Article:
Translations from Occitan to English
I have been translating Occitan literature seriously since 2010, after gaining a Distinction and Dean’s Commendation for the MA in Translation at the University of Exeter. Having just published an English-PEN-funded translation of Bernat Manciet’s 1964 novella Lo gojat de novème (The November Boy), I am the editor and principal translator of Grains of Gold, a prize-winning anthology of 1000 years of Occitan literature (Francis Boutle Publishers, 2015) and translator of Aurélia Lassaque’s Solstice and Other Poems (2012).
My passion for Occitan dates to 1996 during a period of employment near Béziers. In 1999, in Barcelona, I began the long journey of discovering the language and its beautiful literature (modern and medieval). My M. Phil (Bristol, 2005) was a sociolinguistic and literary analysis of two nineteenth-century writers: Antoine Fabre d’Olivet and Victor Gelu. Subsequent research led me to the symbolic value of Dante for later Occitan literature, while my MA dissertation was an examination of early-nineteenth-century English translations of medieval troubadours. I have published various articles and chapters on Occitan-related matters, including Dante, pseudo-translation, literary reception and wine.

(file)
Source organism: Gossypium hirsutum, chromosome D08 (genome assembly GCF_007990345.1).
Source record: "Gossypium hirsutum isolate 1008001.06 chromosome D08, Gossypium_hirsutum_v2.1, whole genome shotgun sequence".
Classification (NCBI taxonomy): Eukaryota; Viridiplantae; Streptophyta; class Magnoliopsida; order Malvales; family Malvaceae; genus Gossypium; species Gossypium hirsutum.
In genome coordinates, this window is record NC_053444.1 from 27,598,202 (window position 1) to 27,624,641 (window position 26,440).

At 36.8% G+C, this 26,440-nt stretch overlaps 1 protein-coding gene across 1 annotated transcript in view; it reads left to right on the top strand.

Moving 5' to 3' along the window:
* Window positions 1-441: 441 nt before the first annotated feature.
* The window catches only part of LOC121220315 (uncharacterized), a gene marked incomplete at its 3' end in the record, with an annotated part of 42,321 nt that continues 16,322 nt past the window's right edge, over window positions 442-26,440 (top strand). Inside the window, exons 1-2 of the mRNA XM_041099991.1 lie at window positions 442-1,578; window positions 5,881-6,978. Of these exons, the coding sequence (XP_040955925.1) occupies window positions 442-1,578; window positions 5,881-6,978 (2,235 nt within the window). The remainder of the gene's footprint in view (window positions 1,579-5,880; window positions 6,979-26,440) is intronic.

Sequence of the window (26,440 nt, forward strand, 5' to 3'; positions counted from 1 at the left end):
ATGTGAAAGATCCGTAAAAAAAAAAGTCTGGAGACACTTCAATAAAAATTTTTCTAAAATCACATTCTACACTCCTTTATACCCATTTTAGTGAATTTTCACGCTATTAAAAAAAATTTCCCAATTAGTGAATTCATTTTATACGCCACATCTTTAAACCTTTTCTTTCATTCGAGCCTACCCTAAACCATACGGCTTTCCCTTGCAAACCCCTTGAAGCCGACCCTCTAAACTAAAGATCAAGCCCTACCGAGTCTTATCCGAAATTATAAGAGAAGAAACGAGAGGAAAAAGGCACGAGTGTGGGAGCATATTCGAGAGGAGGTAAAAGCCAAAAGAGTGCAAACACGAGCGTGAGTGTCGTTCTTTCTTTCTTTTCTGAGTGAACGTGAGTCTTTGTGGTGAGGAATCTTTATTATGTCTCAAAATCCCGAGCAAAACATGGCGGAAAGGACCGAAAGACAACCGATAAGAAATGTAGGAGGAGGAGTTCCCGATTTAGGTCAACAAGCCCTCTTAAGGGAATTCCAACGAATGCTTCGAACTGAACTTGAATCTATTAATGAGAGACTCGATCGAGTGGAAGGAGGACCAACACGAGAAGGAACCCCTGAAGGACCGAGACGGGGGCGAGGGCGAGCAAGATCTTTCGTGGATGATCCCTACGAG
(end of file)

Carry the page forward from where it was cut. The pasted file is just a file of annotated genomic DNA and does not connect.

Extract of Translation of Bernat Manciet’s Lo gojat de novème (The November Boy)
There was one youth, however – we’ve forgotten his name, or perhaps never knew it – and every year that the good Lord sent, he would stay with us for a few days. He arrived by bus, at night, setting off again during the week, on foot, along the road to Arengosse. I believe our cousin Hazà, the doctor, had brought him one evening to the Barralh, I don’t know when – our house the Barralh, which is now sold due to the inheritance. This boy was tall and pale, with sunken eyes deep inside their sockets. He wore a raglan coat and a lavallière knot or ascot tie. I only ever knew him wear the one. What’s more, he spoke only French and was one of those blonds that you rarely saw here back then, except perhaps Lafitòi and me, and a few girls. He barely looked at me, ever.
Upon arrival he took off his grey buckskin gloves, apologized for coming so late, paid my mother numerous compliments and then stood with his back against the chimney, not saying a word. Because of him we all had to speak in French, so the dinner was pretty silent and our old cousin who lived at the Barralh smiled more daintily and modestly than usual, by the light of the candlesticks she always kept nearby. There were a few more airs and graces between us and as soon as she nodded her head we understood that the meal was over.
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